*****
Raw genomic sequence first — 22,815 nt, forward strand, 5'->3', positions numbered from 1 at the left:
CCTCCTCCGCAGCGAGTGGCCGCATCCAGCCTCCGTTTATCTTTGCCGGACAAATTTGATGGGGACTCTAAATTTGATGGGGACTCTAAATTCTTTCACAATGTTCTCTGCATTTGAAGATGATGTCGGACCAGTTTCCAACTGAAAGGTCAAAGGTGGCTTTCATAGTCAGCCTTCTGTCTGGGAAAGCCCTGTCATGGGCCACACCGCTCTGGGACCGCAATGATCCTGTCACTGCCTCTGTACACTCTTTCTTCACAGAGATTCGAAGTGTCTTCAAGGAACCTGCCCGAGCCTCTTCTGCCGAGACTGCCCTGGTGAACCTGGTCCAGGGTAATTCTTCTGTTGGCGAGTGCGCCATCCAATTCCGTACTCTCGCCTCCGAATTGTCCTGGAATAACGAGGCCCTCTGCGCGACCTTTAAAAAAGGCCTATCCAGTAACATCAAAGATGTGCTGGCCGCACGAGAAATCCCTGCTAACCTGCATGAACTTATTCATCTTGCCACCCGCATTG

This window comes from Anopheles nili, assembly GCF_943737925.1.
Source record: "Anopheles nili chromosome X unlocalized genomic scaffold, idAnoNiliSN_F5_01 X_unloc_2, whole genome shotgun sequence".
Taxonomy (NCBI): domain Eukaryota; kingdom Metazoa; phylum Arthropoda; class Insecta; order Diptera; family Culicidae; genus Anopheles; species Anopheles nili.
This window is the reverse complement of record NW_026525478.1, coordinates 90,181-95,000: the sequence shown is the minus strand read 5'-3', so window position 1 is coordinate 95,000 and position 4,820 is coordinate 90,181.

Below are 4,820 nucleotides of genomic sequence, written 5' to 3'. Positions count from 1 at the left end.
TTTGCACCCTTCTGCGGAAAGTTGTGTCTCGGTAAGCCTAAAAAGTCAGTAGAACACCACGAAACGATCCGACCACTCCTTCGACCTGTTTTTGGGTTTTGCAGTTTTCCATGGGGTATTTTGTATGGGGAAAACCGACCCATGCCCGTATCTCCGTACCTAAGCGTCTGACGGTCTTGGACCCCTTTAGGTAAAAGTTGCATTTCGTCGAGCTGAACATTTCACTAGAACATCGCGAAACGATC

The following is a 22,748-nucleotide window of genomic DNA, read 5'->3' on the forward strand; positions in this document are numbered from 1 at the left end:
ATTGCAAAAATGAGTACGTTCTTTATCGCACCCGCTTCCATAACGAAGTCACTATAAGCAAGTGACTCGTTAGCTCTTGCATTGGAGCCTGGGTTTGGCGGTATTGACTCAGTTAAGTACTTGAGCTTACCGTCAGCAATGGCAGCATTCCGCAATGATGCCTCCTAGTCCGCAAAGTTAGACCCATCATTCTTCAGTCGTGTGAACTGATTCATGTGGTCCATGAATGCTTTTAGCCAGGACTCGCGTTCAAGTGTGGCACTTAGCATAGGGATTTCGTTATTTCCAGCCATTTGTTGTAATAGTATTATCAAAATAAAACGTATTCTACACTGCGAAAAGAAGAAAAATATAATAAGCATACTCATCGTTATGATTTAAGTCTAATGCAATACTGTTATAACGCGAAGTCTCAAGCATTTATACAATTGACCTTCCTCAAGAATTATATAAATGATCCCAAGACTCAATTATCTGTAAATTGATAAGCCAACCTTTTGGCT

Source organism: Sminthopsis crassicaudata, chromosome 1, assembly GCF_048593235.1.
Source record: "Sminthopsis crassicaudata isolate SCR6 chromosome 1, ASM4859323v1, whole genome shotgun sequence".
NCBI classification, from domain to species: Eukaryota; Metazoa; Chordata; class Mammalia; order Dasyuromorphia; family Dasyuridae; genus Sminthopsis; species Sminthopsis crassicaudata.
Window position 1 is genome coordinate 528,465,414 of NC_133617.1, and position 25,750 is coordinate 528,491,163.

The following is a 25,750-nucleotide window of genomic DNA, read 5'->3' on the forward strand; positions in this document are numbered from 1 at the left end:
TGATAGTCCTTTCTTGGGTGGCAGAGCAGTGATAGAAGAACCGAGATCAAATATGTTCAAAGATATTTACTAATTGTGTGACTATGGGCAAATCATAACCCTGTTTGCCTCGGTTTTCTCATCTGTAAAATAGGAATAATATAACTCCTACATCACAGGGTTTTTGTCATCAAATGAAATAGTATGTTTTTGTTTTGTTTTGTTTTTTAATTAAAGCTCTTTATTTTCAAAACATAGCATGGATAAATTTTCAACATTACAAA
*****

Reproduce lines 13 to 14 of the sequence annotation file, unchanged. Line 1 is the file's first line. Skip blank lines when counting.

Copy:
NCBI classification, from domain to species: Eukaryota; Metazoa; Chordata; class Mammalia; order Dasyuromorphia; family Dasyuridae; genus Sminthopsis; species Sminthopsis crassicaudata.
Window position 1 is genome coordinate 528,465,414 of NC_133617.1, and position 25,750 is coordinate 528,491,163.